This is a recipe I have cooked before but I never actually analysed it. But taking it back to basics the questions start with what sort of onion, red, brown, or even spring onions are possibilities. Then comes the first mistake I have always made, running on automatic I have always cut up the onion and then boiled it where this clearly says to boil it before it says anything about cutting it up. Classes like this that make me open my eyes and make me question my assumptions are hugely valuable in my opinion.

SCA Potlucks without a kitchen

This article started in 2012 when a member of our college who lives on campus with no access to a kitchen wanted to bring something to a potluck feast, but as it was a picnic lunch there were no cooking facilities available I am publishing it here so it can be available to a larger audience.

Potlucks without a kitchen

 

Every month our barony holds a pot luck feast, sometimes this is a lunchtime picnic outside in a park with no access to a kitchen. For those who don’t have access to a kitchen at home below are some ideas for period or period plausible foods you can buy ready made from most supermarkets.

 

When buying the major three foods to avoid are potatoes, tomatoes and chocolate. These are all native to the Americas and were not known to Europeans until the very end of SCA period and chocolate wasn’t available in solid bar form until the 19th century.

 

Apple/fruit Pies – either buy it fresh (bakeries are a better bet for fresh) or if you can only find frozen make sure it’s completely defrosted.

Custard Tarts

Baked Cheesecake – French cheesecakes (i.e. sweetened cream cheese on a biscuit base) are not period but baked cheesecakes are, you’re unlikely to find baked cheesecakes from the supermarket but if you have the cash to spare you can often get them from a baker who specialises in cakes.

Dried fruits

Candied fruits

Nuts (period nuts include hazelnuts, walnuts, almonds, pine nuts)

Biscuits (if it looks a home made and bit exotic e.g. pfeffernusse people will accept it as plausibly period)

Fresh fruit (make sure it’s in a form that can easily be divided up, if it’s not something small like cherries or grapes cut it up into individual serving sizes)

Salad – remembering to skip the tomatoes.

Bread – so long as it’s not square its good, if the bread is plain chances are somebody else will have brought stuff to go with it (e.g. soup or stew) if its got added bits like ham, cheese or fruit it will go down well on it’s own.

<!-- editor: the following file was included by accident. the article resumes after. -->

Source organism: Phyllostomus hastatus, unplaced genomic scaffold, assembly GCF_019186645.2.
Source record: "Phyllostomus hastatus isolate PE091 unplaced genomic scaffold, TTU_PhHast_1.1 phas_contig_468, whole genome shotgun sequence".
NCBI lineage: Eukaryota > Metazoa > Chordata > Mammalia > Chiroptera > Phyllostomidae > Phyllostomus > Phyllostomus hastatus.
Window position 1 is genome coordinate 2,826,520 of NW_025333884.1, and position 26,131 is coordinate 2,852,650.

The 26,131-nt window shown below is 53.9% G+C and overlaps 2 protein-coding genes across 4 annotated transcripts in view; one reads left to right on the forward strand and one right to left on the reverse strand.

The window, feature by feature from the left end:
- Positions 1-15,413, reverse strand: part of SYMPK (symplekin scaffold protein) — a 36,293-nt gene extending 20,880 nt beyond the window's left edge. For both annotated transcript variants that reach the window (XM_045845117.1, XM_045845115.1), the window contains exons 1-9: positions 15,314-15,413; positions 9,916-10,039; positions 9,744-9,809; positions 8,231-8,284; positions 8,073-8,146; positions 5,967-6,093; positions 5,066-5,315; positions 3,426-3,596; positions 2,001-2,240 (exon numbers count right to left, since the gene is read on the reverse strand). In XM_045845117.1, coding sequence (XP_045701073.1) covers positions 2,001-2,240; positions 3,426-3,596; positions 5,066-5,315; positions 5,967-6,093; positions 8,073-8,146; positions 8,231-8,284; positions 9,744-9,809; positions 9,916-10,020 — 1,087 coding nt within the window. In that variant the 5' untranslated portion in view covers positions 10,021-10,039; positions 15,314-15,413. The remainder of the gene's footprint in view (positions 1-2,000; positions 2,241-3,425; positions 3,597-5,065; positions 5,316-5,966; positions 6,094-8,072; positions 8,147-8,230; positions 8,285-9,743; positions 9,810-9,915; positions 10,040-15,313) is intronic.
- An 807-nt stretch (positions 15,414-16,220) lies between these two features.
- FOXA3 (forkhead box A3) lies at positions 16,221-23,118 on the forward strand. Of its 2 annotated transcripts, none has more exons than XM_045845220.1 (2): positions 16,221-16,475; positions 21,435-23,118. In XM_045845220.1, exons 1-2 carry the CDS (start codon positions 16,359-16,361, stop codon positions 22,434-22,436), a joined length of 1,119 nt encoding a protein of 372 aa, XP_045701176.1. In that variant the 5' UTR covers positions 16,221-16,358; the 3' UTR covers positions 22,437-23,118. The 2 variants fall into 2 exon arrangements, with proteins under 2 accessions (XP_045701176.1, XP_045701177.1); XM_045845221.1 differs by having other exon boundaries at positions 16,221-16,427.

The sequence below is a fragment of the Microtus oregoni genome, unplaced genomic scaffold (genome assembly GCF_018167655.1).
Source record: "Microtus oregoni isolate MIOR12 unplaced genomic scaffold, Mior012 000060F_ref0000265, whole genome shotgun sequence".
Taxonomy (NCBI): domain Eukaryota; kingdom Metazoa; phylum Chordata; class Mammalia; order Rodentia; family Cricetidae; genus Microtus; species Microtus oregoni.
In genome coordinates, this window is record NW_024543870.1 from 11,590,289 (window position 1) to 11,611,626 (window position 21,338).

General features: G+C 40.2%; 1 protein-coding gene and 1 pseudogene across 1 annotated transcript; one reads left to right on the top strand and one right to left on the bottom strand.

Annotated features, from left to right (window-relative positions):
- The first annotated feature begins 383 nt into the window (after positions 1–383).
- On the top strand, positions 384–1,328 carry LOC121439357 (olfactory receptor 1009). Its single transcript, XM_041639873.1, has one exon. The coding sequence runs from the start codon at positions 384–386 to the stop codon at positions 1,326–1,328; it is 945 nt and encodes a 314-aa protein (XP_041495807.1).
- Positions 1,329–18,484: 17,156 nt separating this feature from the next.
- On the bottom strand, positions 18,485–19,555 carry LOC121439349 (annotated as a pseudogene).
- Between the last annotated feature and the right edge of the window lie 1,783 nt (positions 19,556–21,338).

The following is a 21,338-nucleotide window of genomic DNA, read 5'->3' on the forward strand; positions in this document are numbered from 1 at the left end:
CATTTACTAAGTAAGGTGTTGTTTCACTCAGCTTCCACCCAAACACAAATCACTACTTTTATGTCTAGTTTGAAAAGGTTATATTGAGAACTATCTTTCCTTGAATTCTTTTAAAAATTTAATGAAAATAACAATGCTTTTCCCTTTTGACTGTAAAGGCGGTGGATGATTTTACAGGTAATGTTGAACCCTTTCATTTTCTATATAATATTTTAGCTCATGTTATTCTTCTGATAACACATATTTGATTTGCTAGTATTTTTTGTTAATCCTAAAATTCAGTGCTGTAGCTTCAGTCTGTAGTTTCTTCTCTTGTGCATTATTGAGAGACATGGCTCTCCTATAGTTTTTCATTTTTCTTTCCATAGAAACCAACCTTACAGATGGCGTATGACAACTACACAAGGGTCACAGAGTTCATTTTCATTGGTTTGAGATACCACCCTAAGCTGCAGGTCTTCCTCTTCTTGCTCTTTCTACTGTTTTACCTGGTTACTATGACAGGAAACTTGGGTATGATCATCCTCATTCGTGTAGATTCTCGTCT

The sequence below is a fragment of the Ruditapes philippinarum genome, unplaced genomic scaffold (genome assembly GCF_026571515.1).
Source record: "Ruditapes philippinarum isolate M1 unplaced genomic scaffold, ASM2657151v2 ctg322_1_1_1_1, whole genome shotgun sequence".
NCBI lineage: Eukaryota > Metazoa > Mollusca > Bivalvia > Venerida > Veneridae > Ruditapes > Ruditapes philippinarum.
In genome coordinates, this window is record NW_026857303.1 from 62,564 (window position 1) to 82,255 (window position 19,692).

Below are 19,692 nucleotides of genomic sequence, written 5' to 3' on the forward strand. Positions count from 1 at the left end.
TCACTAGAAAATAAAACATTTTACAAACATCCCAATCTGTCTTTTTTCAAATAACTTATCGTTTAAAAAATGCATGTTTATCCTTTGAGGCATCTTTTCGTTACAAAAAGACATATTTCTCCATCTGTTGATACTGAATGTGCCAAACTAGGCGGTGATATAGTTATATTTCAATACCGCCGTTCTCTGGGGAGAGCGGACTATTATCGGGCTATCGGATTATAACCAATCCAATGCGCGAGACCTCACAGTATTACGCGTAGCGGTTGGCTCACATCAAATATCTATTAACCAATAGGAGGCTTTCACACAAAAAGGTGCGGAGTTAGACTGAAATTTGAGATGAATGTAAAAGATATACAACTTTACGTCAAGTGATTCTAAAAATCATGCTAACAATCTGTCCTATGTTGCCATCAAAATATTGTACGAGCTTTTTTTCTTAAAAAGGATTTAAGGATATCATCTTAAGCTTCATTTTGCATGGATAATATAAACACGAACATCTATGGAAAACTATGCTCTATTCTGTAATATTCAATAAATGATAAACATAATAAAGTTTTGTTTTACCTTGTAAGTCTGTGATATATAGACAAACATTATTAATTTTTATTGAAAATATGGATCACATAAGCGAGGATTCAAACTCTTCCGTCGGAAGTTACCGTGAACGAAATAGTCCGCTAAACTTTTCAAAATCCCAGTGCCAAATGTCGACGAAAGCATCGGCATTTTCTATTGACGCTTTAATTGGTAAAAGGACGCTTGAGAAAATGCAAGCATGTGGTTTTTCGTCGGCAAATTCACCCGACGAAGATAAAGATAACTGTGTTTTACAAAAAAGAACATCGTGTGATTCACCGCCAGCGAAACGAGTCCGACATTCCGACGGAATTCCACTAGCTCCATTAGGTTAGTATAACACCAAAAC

Cheese – hard or soft, so long as it doesn’t look like plastic and preferably not square a wheel (or a small segment of a whole wheel) will look more period.

All the usual pickled/preserved vegetables you would see on an anitpasto platter (except tomatoes again)

Salted/smoked meats – salami, ham etc.

BBQ/roast chicken – if you can serve it with a sauce you will look like you put in some thought and effort. There are some period sauce recipes on this page http://www.godecookery.com/allrec/allrec10.htm some rely on having cooking facilities or a food processor but others like carmeline sauce or galantine sauce just need the ingredients mixed together in a bowl.

You will need to bring your own serving dish and utensils, if you haven’t got a suitable serving dish (ceramic, wood or metal dishes are usually fine unless they have something blatantly modern printed on them) head to a dollar shop you can buy a large woven bamboo bowl for around $10.

That’s not my garb.

So this post is actually about boy garb as I spent yesterday evening helping my Fiance to fit his wedding doublet.

First up I have photos to illustrate the concept of how the side fastening doublet works (as it may be clearer than my description in the lastpost).

Ignore the fact that it’s on my dummy over the top of a dress  this is just an illustration of how it fastens. As you can see the sleeve is sewn into the armhole created by the back and side front peices then the full front piece is brought across to cover it up.  Much better for men with broad shoulders than the method I was envisioning of pulling it on over the head and then fasten the side seams (which is how the ladies side lacing kirtle is done.

Doublet side front

doublet open showing side front

Doublet Front

Doublet Closed

The other problem was the size of the sleeves, traced from the Tudor Tailor Henrician mens pattern pack the sleeves ere huge. The first step was to take the sleeve up by about 2 inches so it ends at his wrist, not his knuckles.

We liked the fullness in the top of the sleeve but it was getting in the way below elbow level so the second step was to taper it more below the elbow so that in the end the wrist opening was just big enough to fit his hand through comfortably. The next step is cutting silk.